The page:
Kim got this photo of a really big elephant that didn't scare us a bit. Perhaps because it was shot with her zoom lens. -- Photo by Kim Perrin

As I watched in awe, my eye was drawn to a bird at the feet of the zebras. It was a hammerkop, a strange looking bird with an elongated head. It was yet another lifer, which I excitedly pointed out to Kim and Bilal, both of whom failed to see birds when larger, more exotic, wildlife was in view.

On our side of the river were three elephants, a mom and two young ones. They were splashing in the water near were Bilal had parked the Land Rover. They looked like they were having so much fun that even I forgot to look at birds for awhile.

As we watched, the three began to climb out of the river beside our vehicle. As the young ones made their way up the bank, the mom got in front of our vehicle and engaged us in a stare off. She was close enough that she could have easily touched the hood of the vehicle with her trunk.

We could hear her snuffling as she glared intently into each of our eyes.

We can't say we weren't warned. -- Photo by kim Perrin

Kim and I, who were both standing up in the vehicle, stopped breathing we were so still. Bilal had his hand on the keys in the ignition but he didn’t move a muscle either. While this wasn’t the largest elephant we had seen, we all knew how fierce the protective mom could turn in an instant if she thought we were a danger to the young ones she had in tow.

After what seemed like an eternity, but in reality was only about two or three minutes she turned and led her charges off. All three of us took a big breath.

Bilal said he had been afraid if he started the vehicle to get us away, it would have caused her to charge.

Kim and I had wanted to have an adventure when we came to Africa, and this day certainly provided one. But we were both irked that neither of us had taken a photo of the face off. I would remember that later during another close-up wildlife encounter

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A real "Survivor" moment in Kenya. This young male lion actually scratched its back on the tire of the Land Rover just beneath my feet. -- Photo by Pat Bean

  “I don’t want to be thought of as a survivor because you have to continue getting involved in difficult situations to show off that particular gift, and I’m not interested in doing that anymore.” — Carrie Fisher

Travels With Maggie

I’m hooked on the TV series, “Survivor.” I’m not proud of the addiction. It means I can no longer boast that I’ve never watched a soap opera. “Survivor,” with all its melodrama, plotting and backstabbing, is certainly that.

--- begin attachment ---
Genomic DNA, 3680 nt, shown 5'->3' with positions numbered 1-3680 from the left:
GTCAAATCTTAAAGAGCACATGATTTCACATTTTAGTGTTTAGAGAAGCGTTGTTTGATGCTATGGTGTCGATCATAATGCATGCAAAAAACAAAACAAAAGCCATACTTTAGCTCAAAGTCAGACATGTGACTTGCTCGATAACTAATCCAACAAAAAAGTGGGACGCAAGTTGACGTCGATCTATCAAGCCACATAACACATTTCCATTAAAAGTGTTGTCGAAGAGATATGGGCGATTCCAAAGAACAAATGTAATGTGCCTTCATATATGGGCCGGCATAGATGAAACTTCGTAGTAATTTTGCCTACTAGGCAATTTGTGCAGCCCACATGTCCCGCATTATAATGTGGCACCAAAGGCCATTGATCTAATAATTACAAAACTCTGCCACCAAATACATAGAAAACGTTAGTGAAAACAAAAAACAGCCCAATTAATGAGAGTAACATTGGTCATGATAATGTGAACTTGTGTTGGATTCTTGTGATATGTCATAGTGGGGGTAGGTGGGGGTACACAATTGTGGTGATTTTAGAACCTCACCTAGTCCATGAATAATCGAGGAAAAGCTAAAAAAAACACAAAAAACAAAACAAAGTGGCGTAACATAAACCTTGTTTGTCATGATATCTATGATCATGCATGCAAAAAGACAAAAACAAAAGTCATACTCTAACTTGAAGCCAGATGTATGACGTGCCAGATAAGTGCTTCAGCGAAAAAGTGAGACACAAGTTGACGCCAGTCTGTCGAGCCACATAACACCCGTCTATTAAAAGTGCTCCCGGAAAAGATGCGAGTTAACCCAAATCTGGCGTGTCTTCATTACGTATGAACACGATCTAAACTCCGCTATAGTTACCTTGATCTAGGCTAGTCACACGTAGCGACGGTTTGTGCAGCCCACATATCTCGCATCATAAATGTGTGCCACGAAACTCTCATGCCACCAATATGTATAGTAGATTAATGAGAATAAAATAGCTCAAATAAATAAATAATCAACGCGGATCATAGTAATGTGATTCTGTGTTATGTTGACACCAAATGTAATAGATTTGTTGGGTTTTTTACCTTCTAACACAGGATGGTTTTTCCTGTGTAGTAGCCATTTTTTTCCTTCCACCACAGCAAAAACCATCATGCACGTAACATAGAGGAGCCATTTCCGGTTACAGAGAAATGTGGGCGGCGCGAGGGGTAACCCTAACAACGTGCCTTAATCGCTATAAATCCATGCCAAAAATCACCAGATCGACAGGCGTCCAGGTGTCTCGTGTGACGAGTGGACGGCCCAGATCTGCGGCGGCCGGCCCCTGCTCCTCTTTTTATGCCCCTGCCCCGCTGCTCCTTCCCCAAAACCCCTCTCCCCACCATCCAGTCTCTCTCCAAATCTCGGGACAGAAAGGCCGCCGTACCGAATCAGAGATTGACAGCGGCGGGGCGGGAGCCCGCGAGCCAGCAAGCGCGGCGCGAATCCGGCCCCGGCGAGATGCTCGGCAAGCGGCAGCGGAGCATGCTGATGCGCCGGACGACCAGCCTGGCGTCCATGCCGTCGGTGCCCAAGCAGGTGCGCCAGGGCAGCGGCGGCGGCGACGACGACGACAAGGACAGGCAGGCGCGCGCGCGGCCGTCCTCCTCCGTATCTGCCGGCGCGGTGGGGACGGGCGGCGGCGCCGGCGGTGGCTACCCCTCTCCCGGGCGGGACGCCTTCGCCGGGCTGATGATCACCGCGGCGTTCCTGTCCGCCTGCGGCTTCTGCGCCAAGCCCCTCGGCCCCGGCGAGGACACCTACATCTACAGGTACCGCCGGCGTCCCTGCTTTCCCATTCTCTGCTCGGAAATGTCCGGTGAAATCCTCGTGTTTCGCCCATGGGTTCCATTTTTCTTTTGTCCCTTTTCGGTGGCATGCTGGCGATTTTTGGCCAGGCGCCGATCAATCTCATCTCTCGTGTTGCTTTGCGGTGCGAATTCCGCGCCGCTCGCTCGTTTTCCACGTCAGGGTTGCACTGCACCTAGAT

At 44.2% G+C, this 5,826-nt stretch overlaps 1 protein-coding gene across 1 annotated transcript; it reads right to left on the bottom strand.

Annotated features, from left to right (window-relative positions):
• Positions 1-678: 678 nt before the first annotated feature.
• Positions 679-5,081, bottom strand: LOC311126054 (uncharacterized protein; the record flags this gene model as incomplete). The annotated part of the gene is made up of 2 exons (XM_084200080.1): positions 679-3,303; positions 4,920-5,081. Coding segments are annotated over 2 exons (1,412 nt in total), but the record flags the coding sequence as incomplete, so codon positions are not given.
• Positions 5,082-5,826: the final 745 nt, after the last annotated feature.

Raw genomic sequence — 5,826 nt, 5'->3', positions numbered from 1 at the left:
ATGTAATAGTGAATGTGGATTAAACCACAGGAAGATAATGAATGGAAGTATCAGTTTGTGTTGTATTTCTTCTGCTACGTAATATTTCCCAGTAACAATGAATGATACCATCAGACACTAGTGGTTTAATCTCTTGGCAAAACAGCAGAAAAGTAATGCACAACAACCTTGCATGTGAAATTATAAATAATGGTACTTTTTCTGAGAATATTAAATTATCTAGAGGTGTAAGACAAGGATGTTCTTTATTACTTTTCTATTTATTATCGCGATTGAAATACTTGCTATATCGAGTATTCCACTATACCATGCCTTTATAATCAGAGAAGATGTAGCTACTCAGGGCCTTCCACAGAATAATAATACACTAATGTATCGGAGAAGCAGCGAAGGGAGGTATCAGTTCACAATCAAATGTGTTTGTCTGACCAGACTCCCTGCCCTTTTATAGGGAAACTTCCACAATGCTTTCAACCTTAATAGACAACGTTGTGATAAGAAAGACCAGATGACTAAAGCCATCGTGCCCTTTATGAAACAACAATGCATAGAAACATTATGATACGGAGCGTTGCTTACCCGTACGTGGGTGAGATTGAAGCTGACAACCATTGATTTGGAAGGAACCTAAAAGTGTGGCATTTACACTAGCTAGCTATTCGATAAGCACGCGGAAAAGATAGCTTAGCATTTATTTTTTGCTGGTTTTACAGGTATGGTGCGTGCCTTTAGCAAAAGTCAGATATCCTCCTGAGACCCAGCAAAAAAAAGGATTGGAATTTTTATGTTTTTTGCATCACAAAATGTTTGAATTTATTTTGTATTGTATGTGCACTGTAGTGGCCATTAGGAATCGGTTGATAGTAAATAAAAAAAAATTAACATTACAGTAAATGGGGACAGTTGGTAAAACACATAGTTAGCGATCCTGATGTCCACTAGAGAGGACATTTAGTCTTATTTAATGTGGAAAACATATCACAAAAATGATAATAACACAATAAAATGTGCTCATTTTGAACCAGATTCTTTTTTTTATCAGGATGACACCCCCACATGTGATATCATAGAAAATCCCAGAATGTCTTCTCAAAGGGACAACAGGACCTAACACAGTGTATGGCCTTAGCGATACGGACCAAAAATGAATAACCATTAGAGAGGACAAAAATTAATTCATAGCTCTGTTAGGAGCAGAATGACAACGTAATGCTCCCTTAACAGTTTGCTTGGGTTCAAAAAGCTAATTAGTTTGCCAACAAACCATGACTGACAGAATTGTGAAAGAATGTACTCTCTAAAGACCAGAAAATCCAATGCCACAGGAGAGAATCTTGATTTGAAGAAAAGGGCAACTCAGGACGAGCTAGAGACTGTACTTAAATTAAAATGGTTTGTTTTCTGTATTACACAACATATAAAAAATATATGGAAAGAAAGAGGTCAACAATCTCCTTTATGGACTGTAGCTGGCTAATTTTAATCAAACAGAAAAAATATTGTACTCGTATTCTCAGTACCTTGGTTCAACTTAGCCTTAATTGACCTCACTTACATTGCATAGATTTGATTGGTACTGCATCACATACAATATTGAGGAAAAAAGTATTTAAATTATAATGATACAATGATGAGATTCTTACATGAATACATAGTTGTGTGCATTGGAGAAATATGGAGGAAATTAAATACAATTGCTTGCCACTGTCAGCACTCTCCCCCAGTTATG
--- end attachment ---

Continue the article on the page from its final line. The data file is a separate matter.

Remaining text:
It’s a rare contestant who doesn’t lie, cheat, gossip maliciously and betray. That’s the way to play the game. Being a good guy or gal usually means you get voted out early because the competition knows you’ll most likely be the one to win the million-dollar prize.

I’m a peace-loving person who wants everybody on the planet to get along and respect each other. More than once I’ve gotten up on a soapbox to spread this message. Yet Survivor nights find me watching a group of rowdy, inconsiderate, half-naked – sometimes even naked although CBS censors the privates — buffoons make war against each other.

Why am I hooked? It’s a question I’ve asked myself. When I do, this old-broad traveler actually comes up with answers. .

No adrenalin moment here, but an elephant coming out of a river at Tarangire National Park in Tanzania looked for awhile like it was going to charge our vehicle. While I didn't pee my pants, I was too afraid to move to take a picture during that "Survivor" moment. -- Photo by Pat Bean.

First there’s the exotic settings, like Australia and Africa, that appeal to my wanderlusted soul. Then there’s the idea of surviving the new and the strange, which on a more sedate scale, my dog, Maggie, and I do every time we head down the road to places we’ve never been or seen before.

“Survivor” is arm-chair travel at its adrenalin best. I find myself living vicariously through the actions of the players, standing in their shoes – or standing shoeless beside them – asking myself what I would do if I were them.

Sitting in front of my motor home’s small TV, or watching the show on my computer when I have no digital or cable connections, I fantasize winning each immunity challenge while still being the good gal who doesn’t lie, cheat or betray. Of course I always win. Such fantasy keeps my brain stimulated – and that’s a good thing. Or so I tell myself.

According to the ratings I have a lot of company. So why do you watch “Survivor?”